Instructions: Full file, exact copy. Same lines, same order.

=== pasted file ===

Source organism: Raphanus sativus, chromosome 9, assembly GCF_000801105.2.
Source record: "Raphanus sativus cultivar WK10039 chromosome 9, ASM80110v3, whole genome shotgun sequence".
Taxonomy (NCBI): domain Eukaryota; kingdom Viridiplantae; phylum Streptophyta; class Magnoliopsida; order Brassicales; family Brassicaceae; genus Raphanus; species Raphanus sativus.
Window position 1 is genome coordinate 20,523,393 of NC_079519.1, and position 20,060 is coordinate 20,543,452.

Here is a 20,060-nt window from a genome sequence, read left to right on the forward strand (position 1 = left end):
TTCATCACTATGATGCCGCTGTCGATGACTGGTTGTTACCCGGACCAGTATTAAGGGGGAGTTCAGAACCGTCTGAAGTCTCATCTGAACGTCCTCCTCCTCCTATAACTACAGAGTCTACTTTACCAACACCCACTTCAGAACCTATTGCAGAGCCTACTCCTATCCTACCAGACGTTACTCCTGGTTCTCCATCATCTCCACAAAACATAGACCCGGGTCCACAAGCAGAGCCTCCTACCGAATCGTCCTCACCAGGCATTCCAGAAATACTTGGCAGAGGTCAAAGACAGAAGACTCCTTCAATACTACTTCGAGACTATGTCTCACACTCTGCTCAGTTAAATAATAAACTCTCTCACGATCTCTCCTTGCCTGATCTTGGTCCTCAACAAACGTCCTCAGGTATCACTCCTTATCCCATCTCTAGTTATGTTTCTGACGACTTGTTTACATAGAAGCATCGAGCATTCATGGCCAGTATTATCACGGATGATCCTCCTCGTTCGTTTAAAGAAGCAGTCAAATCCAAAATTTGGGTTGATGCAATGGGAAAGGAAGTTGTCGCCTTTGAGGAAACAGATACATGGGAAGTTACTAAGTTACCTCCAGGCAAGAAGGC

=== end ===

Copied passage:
Source organism: Raphanus sativus, chromosome 9, assembly GCF_000801105.2.
Source record: "Raphanus sativus cultivar WK10039 chromosome 9, ASM80110v3, whole genome shotgun sequence".
Taxonomy (NCBI): domain Eukaryota; kingdom Viridiplantae; phylum Streptophyta; class Magnoliopsida; order Brassicales; family Brassicaceae; genus Raphanus; species Raphanus sativus.
Window position 1 is genome coordinate 20,523,393 of NC_079519.1, and position 20,060 is coordinate 20,543,452.

Here is a 20,060-nt window from a genome sequence, read left to right on the forward strand (position 1 = left end):
TTCATCACTATGATGCCGCTGTCGATGACTGGTTGTTACCCGGACCAGTATTAAGGGGGAGTTCAGAACCGTCTGAAGTCTCATCTGAACGTCCTCCTCCTCCTATAACTACAGAGTCTACTTTACCAACACCCACTTCAGAACCTATTGCAGAGCCTACTCCTATCCTACCAGACGTTACTCCTGGTTCTCCATCATCTCCACAAAACATAGACCCGGGTCCACAAGCAGAGCCTCCTACCGAATCGTCCTCACCAGGCATTCCAGAAATACTTGGCAGAGGTCAAAGACAGAAGACTCCTTCAATACTACTTCGAGACTATGTCTCACACTCTGCTCAGTTAAATAATAAACTCTCTCACGATCTCTCCTTGCCTGATCTTGGTCCTCAACAAACGTCCTCAGGTATCACTCCTTATCCCATCTCTAGTTATGTTTCTGACGACTTGTTTACATAGAAGCATCGAGCATTCATGGCCAGTATTATCACGGATGATCCTCCTCGTTCGTTTAAAGAAGCAGTCAAATCCAAAATTTGGGTTGATGCAATGGGAAAGGAAGTTGTCGCCTTTGAGGAAACAGATACATGGGAAGTTACTAAGTTACCTCCAGGCAAGAAGGC